“Judges do not hear cases in which they have a financial interest. Reporters do not write stories about companies in which they have a financial interest. By the same token, doctors should not have a financial interest in treatments they are evaluating, or accept gifts from the makers of drugs they prescribe.”
That’s what Dr. Marcia Angell says, and she ought to know. She spent over 20 years as editor of the prestigious New England Journal of Medicine. She wrote these words last January in a letter to Dr. Nada Stotland, president of the American Psychiatric Association in response to Stotland’s criticisms of her essay in the New York Review of Books.
Back then, the editorial board at the New York Times had decreed:
“The medical profession needs to wean itself almost entirely from its pervasive dependence on industry money.”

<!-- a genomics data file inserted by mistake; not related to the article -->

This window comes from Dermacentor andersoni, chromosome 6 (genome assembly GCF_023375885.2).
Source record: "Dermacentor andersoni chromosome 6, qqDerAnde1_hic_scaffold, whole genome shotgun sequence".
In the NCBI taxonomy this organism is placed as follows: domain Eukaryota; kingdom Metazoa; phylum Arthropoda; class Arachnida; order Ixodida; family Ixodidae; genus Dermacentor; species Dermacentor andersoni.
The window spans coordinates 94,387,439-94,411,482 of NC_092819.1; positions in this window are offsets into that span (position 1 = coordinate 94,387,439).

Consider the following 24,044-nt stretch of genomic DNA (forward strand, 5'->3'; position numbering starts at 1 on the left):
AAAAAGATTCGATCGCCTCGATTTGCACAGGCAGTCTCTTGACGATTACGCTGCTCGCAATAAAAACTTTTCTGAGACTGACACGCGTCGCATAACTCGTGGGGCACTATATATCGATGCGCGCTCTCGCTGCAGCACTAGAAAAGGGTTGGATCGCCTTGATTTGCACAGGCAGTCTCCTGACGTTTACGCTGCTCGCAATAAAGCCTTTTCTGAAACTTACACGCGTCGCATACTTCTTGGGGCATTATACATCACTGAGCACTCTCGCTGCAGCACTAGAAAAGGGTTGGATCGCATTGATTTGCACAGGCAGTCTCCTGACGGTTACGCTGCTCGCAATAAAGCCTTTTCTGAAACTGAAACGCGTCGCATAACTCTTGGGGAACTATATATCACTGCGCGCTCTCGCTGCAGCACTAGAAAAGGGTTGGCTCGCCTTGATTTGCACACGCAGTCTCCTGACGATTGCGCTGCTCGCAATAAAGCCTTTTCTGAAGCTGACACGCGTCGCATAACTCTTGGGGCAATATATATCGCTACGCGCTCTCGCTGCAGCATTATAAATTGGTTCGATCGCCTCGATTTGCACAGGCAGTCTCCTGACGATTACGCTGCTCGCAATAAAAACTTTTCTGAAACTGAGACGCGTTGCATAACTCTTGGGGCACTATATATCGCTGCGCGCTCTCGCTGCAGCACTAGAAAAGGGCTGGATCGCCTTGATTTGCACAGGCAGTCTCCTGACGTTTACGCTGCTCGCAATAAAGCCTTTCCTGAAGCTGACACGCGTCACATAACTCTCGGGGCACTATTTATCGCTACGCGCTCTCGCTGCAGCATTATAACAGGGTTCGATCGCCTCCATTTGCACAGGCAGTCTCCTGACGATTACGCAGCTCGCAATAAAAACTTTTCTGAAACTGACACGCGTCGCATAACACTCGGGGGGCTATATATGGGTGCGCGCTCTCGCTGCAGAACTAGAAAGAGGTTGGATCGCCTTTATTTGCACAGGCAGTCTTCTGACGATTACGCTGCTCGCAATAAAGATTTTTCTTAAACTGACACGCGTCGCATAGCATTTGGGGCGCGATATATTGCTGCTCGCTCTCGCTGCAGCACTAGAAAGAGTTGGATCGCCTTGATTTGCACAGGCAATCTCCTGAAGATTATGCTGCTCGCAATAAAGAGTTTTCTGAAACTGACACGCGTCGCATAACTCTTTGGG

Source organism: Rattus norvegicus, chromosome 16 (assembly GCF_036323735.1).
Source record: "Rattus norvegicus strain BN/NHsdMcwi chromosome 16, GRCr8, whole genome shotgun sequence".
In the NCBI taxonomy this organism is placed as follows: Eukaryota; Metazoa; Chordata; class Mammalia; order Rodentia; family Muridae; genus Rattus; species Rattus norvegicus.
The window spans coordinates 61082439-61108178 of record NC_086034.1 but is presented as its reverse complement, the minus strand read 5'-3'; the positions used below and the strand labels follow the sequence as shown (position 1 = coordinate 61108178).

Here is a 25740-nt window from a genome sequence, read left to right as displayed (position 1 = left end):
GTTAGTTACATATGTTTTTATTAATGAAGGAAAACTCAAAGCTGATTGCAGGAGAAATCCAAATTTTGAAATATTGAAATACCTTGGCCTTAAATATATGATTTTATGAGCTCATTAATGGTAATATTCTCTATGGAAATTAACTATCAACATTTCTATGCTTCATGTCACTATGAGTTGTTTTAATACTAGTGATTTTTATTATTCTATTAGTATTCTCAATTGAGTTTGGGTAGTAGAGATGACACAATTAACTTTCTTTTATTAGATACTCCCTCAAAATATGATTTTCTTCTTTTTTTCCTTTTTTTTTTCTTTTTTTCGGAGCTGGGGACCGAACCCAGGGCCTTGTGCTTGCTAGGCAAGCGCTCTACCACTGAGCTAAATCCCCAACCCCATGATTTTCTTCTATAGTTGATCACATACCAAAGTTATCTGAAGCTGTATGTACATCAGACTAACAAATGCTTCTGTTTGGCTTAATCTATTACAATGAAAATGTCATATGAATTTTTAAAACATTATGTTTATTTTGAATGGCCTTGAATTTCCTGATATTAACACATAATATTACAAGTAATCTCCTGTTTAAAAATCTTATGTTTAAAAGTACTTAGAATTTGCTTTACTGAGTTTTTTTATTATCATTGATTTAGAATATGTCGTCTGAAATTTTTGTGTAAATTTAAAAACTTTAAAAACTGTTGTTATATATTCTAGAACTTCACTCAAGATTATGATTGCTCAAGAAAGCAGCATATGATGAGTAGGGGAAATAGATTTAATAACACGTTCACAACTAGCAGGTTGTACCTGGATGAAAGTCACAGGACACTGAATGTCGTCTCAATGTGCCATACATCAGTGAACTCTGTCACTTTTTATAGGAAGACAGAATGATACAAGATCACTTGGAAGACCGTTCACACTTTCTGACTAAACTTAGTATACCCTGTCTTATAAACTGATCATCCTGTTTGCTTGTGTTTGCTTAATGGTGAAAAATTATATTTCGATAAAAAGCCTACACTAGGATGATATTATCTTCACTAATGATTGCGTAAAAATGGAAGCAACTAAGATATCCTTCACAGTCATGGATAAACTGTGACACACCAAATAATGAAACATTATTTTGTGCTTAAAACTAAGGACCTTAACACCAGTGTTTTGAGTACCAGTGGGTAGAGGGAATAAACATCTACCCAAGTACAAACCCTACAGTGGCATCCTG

Dr. Angell agreed with the Times, adding:
“Pervasive conflicts of interest corrupt the medical profession, not in a criminal sense, but in the sense of undermining the impartiality that is essential both to medical research and clinical practice.”
Dr. Angell disagreed strongly with psychiatrist Dr. Stotland’s assertion that very few drugs of any kind have been tested on children. Not so, claims Dr. Angell. Continue reading